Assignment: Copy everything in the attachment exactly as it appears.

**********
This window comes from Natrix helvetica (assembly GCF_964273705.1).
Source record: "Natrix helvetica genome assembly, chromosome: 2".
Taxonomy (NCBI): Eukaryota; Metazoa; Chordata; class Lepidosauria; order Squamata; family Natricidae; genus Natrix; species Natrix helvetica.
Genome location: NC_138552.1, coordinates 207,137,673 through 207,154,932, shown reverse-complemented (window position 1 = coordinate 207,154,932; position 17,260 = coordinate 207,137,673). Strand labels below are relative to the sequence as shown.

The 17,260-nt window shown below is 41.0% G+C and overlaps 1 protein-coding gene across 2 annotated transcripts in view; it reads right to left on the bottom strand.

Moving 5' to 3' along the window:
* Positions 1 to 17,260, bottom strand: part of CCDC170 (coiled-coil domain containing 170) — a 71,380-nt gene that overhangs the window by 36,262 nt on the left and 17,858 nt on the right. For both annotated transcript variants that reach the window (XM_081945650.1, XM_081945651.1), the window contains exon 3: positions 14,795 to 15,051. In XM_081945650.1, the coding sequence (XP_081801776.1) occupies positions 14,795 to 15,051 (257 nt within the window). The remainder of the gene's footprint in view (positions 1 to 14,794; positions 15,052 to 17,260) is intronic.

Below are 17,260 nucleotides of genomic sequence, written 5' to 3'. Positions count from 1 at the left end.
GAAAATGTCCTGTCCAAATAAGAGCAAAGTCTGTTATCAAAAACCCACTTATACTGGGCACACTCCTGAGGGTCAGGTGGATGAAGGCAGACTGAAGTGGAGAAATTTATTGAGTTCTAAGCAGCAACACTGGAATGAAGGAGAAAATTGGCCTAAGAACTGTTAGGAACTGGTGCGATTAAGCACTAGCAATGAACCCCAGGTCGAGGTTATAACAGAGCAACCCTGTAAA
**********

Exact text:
This window comes from Natrix helvetica (assembly GCF_964273705.1).
Source record: "Natrix helvetica genome assembly, chromosome: 2".
Taxonomy (NCBI): Eukaryota; Metazoa; Chordata; class Lepidosauria; order Squamata; family Natricidae; genus Natrix; species Natrix helvetica.
Genome location: NC_138552.1, coordinates 207,137,673 through 207,154,932, shown reverse-complemented (window position 1 = coordinate 207,154,932; position 17,260 = coordinate 207,137,673). Strand labels below are relative to the sequence as shown.

The 17,260-nt window shown below is 41.0% G+C and overlaps 1 protein-coding gene across 2 annotated transcripts in view; it reads right to left on the bottom strand.

Moving 5' to 3' along the window:
* Positions 1 to 17,260, bottom strand: part of CCDC170 (coiled-coil domain containing 170) — a 71,380-nt gene that overhangs the window by 36,262 nt on the left and 17,858 nt on the right. For both annotated transcript variants that reach the window (XM_081945650.1, XM_081945651.1), the window contains exon 3: positions 14,795 to 15,051. In XM_081945650.1, the coding sequence (XP_081801776.1) occupies positions 14,795 to 15,051 (257 nt within the window). The remainder of the gene's footprint in view (positions 1 to 14,794; positions 15,052 to 17,260) is intronic.

Below are 17,260 nucleotides of genomic sequence, written 5' to 3'. Positions count from 1 at the left end.
GAAAATGTCCTGTCCAAATAAGAGCAAAGTCTGTTATCAAAAACCCACTTATACTGGGCACACTCCTGAGGGTCAGGTGGATGAAGGCAGACTGAAGTGGAGAAATTTATTGAGTTCTAAGCAGCAACACTGGAATGAAGGAGAAAATTGGCCTAAGAACTGTTAGGAACTGGTGCGATTAAGCACTAGCAATGAACCCCAGGTCGAGGTTATAACAGAGCAACCCTGTAAA